Middle East respiratory syndrome (MERS)
Shors, Teri Department of Biology and Microbiology, University of Wisconsin, Oshkosh, Wisconsin.
- Reporting of a new human virus
- Laboratory investigation
- Public awareness of a new virus threat
- Epidemiology of MERS
- Controversy over the rights to the MERS-CoV
- Links to Primary Literature
- Additional Readings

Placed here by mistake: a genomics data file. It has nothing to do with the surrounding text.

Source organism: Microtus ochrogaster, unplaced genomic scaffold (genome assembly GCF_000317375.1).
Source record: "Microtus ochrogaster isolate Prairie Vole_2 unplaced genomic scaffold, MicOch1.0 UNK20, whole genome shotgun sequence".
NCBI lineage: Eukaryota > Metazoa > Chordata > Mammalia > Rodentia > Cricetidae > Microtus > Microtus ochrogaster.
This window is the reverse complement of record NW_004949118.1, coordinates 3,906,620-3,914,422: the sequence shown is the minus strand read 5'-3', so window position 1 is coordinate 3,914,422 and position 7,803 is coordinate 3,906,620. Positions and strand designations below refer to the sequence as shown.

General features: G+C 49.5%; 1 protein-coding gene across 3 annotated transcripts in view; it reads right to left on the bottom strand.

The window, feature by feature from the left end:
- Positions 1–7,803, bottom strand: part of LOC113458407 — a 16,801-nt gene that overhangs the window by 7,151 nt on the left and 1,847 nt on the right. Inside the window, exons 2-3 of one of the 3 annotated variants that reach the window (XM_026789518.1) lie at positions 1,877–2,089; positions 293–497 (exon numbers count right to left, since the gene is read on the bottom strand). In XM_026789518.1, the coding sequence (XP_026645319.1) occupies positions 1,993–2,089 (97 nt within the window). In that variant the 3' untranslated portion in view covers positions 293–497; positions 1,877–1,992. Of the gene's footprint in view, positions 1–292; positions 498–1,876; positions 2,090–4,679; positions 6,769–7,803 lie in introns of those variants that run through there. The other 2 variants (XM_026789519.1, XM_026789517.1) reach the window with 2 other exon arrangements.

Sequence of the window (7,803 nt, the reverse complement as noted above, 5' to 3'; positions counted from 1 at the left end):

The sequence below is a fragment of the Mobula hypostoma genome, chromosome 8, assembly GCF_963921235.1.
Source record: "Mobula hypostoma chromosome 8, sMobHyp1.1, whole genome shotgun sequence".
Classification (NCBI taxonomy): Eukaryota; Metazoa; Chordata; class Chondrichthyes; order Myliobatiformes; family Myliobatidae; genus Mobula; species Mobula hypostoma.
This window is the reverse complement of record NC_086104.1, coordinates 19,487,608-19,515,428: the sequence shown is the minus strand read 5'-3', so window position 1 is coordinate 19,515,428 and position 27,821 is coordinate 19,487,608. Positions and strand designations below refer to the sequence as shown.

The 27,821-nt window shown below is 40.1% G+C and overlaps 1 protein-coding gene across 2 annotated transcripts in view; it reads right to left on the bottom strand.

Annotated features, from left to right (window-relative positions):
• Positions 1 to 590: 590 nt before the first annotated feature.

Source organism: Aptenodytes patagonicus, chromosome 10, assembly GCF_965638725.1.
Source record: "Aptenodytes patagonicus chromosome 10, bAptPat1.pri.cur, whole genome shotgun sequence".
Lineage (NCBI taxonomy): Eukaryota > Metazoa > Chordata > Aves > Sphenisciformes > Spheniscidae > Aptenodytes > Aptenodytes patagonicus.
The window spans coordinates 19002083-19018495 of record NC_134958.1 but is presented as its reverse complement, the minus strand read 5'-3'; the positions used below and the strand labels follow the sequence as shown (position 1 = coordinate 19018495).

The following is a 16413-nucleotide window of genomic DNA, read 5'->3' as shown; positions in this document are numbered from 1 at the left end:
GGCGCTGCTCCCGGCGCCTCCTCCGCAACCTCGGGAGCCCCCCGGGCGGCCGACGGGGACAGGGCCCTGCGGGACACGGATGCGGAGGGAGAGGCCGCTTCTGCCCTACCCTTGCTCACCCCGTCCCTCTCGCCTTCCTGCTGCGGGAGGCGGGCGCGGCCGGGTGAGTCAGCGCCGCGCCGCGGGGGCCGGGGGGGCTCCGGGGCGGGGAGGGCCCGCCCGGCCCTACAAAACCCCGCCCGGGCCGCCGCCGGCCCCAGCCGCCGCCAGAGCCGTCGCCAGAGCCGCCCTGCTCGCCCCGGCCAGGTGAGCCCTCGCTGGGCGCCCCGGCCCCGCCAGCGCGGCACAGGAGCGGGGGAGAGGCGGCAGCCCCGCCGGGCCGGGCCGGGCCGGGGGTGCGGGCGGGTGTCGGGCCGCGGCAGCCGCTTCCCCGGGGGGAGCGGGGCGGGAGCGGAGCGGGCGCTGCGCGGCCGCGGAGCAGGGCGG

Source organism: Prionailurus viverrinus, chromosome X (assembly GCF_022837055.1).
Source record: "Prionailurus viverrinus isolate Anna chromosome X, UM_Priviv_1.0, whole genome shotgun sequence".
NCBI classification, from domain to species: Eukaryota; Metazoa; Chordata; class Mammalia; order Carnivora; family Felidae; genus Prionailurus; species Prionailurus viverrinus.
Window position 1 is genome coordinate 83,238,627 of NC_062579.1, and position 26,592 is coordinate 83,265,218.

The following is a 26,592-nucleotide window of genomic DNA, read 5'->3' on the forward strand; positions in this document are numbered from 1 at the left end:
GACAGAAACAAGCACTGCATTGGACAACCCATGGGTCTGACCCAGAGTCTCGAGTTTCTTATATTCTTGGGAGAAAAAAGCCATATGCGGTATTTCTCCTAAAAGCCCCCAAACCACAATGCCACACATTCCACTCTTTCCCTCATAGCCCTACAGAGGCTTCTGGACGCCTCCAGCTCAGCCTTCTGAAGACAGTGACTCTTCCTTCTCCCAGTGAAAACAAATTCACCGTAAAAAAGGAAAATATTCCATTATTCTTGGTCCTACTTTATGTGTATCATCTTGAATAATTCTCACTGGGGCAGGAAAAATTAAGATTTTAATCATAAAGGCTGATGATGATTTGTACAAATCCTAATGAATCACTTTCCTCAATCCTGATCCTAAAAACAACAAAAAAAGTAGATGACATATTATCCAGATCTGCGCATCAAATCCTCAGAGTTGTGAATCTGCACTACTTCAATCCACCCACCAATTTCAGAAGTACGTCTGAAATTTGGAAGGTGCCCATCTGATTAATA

The severe acute respiratory syndrome (SARS) pandemic that occurred in 2002–2003 was caused by a coronavirus (SARS-CoV). The name coronavirus (Latin corona, meaning crown or a halo appearance) comes from the shape of the virus when it is observed using an electron microscope. Coronaviruses typically infect mammals and birds. Only a handful of coronaviruses cause disease in humans, with the most publicized being the SARS-CoV. The SARS-CoV caused a contagious and sometimes fatal pneumonia that spread throughout the world after its first appearance in China in November 2002. There have been no known cases of SARS since 2004. However, in 2012, another new human coronavirus emerged in Saudi Arabia. This new coronavirus is responsible for a viral disease known as Middle East respiratory syndrome (MERS).
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